In celebration of Earth Day, we invited Benjamin Grant—founder of the Daily Overview—to select the five "overviews" which he considers to be among the most inspiring that his platform has shared. The image above, taken on Christmas Eve in 1968 by astronauts of NASA's Apollo 8 mission is, according to Grant, "believed by many to be the first "overview" of our planet, captured by astronaut Bill Anders." This photograph dramatically pulled into focus the simultaneous magnificence, intricacy, and terrifying fragility of the planet we inhabit. Since that moment the advent, acceleration, and accessibility of satellite imagery has made one thing abundantly clear: that humankind has had a considerable effect on Earth, for better or for worse.
Edson, Kansas (USA)
Center pivot irrigation fields cover the landscape surrounding Edson, Kansas, USA. The circles that you see here are created when lines of sprinklers, powered by electric motors, rotate 360 degrees to evenly irrigate crops.
This Overview is one of my favorites and has special meaning to me because it was this pattern of perfect circles that first caught my attention and helped me realize that this project was possible. I also love the vast scale of this image, covering hundreds of square kilometers, yet it still feels like a cohesive frame of satisfying geometry.
Hagadera, Dadaab Refugee Camp (Kenya)
Hagadera, seen here on the right, is the largest section of the Dadaab Refugee Camp in Northern Kenya – home to 100,000 refugees. To cope with the growing number of displaced Somalis arriving at Dadaab, the UN has started to move people into a new area called the LFO extension, seen here on the left. Dadaab is the largest refugee camp in the world with an estimated total population of 400,000.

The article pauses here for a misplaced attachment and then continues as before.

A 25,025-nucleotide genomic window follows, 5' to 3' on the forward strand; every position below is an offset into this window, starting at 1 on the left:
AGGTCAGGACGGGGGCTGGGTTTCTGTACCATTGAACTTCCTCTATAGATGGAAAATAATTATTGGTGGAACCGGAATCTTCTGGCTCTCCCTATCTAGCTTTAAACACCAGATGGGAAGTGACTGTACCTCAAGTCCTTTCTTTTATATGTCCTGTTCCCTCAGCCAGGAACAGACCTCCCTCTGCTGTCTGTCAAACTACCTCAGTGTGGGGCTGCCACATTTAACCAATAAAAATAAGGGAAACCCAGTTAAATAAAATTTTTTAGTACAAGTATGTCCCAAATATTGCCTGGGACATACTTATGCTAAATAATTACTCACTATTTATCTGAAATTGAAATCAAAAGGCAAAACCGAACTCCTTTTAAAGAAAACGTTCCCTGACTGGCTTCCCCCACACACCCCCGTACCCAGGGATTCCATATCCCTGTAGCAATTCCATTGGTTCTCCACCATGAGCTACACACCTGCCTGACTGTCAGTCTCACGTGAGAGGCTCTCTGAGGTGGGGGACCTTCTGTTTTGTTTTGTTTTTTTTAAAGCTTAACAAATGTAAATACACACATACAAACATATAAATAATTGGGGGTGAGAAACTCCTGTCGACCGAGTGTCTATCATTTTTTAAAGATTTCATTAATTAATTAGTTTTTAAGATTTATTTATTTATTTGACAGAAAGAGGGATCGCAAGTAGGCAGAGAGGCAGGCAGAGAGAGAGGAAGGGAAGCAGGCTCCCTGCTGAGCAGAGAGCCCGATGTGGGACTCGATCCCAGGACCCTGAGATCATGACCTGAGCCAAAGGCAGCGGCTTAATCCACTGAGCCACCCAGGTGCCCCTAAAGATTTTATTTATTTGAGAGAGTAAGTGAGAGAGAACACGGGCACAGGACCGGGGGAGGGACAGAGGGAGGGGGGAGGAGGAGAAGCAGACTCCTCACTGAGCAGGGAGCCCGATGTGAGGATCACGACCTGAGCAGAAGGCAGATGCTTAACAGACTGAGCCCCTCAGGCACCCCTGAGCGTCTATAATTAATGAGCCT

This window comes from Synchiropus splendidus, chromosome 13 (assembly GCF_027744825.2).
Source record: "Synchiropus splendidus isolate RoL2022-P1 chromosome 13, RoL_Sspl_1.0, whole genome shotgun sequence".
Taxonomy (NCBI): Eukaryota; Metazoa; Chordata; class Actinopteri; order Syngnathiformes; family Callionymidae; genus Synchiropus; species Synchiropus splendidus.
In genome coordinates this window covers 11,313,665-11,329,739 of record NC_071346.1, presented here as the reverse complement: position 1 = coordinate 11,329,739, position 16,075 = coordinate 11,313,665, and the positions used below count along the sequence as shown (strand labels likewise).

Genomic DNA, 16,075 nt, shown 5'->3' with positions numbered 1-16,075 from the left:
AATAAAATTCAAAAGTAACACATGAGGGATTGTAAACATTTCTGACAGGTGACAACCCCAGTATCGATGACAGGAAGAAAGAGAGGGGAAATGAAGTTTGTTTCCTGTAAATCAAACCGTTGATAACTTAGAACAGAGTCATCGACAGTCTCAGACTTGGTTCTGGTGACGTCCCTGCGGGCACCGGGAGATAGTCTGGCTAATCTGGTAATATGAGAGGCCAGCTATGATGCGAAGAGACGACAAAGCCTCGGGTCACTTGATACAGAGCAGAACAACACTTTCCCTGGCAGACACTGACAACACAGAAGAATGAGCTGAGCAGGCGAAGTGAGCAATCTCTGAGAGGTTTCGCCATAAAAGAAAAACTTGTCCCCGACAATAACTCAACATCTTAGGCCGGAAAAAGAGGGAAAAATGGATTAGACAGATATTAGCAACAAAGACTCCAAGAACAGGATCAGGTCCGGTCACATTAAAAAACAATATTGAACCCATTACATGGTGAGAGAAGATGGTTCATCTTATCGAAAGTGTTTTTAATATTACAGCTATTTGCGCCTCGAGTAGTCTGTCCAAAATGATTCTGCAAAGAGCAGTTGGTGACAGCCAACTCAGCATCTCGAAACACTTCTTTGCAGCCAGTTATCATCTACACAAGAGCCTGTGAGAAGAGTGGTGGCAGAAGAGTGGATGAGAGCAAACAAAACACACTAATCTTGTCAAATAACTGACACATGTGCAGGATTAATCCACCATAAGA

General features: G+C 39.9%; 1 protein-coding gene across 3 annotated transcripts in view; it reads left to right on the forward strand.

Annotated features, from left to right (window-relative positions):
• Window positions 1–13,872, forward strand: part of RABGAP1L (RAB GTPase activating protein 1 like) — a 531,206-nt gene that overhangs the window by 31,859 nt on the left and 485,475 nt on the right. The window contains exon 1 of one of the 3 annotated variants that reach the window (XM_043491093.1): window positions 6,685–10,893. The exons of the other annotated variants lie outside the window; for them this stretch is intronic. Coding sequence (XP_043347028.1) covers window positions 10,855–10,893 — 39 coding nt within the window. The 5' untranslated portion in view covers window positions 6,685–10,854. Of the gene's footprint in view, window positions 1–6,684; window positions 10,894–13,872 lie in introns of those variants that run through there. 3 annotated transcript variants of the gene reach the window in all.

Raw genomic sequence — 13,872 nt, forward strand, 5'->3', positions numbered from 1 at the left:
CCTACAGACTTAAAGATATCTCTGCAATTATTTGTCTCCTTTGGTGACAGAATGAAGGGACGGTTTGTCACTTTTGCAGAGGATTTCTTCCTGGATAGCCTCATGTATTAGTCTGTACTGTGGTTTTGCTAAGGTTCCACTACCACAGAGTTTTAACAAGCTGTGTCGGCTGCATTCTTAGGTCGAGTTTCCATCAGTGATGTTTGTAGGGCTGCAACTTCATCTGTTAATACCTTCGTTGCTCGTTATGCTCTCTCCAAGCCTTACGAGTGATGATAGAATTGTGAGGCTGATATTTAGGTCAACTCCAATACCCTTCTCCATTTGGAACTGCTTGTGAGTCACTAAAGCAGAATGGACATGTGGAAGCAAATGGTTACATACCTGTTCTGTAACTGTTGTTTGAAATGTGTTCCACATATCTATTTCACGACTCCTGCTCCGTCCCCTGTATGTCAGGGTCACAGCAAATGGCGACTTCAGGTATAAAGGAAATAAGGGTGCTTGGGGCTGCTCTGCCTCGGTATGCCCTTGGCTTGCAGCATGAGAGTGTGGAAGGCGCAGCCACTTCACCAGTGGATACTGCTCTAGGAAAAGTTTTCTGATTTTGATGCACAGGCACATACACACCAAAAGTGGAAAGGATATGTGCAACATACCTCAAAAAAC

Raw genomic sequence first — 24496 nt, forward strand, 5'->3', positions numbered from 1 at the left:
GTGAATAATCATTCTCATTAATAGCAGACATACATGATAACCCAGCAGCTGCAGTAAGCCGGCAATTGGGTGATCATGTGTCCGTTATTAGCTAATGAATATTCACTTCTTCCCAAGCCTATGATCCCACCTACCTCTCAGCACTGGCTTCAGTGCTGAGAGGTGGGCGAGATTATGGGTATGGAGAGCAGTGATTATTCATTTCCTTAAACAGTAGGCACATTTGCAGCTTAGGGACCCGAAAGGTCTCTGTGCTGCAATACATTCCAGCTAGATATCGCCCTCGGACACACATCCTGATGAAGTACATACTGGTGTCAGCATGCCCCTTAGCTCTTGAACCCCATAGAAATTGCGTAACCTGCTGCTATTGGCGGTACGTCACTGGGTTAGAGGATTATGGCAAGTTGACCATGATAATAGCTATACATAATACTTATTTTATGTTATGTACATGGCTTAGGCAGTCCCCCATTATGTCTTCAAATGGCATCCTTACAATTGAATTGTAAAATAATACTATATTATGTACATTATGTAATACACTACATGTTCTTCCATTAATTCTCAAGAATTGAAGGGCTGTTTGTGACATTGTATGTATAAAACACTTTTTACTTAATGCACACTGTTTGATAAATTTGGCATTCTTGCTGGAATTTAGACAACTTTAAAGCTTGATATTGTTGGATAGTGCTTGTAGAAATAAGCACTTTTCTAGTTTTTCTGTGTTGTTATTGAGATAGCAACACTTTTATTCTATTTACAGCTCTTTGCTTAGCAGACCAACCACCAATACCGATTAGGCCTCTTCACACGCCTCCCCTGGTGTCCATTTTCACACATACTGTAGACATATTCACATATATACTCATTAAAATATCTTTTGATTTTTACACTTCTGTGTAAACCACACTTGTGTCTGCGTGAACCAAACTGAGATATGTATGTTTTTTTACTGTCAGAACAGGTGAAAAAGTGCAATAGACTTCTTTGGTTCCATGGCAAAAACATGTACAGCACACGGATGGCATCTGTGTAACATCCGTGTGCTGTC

I think this is one of the most important and powerful Overviews I’ve ever created for the project. I believe Overviews such as this have the ability to catch one's attention with vibrant colors and mesmerizing patterns, but then they can also take you to a more meaningful level where you get a better understand what is going on in different areas of our planet.
Eixample District, Barcelona (Spain)
The Eixample District in Barcelona is characterised by a strict grid pattern and apartments with communal courtyards. This thoughtful and visionary design was the work of Ildefons Cerdà (1815–1876). His plan features broad streets that widen at octagonal intersections to create greater visibility with increased sunlight, better ventilation, and more space for short-term parking.
From an architectural stand point, I love that the Overview vantage point allows us to better understand how the urban plan of a city truly shapes it and how it impacts both human movement through it as well as social interaction. With this particular example of Barcelona, you definitely get an entirely new appreciation for Cerda's plan once you see it from above.
Port of Rotterdam (The Netherlands)
The Port of Rotterdam was the world’s busiest port between 1962 and 2002, but has since been surpassed by the Ports of Singapore and Shanghai. The massive docked container ships seen here can weigh up to 300,000 tonnes and extend up to 366 metres (1,200 feet).
Port complexes are always some of my favorite Overviews. I love the beauty and coloration that results from the complexity of these systems that our species has developed. There is also something magical about finding beauty in this scene as its not a place one would typically seek out for a beautiful landscape. However, when we look at it this way, it's quite stunning.
Jacksonville, Florida (USA)
A turbine interchange connects two highways in Jacksonville, Florida, USA. This structure consists of left-turning ramps sweeping around a centre interchange, thereby creating a spiral pattern of right-hand traffic.
Put simply, this Overview also reinforces this idea that we can find beauty in the most unexpected of places. Our infrastructure, designed for incredibly practical reasons, can also be beautiful and something that we can view with wonder.
Daily Overview's satellite imagery is courtesy of DigitalGlobe.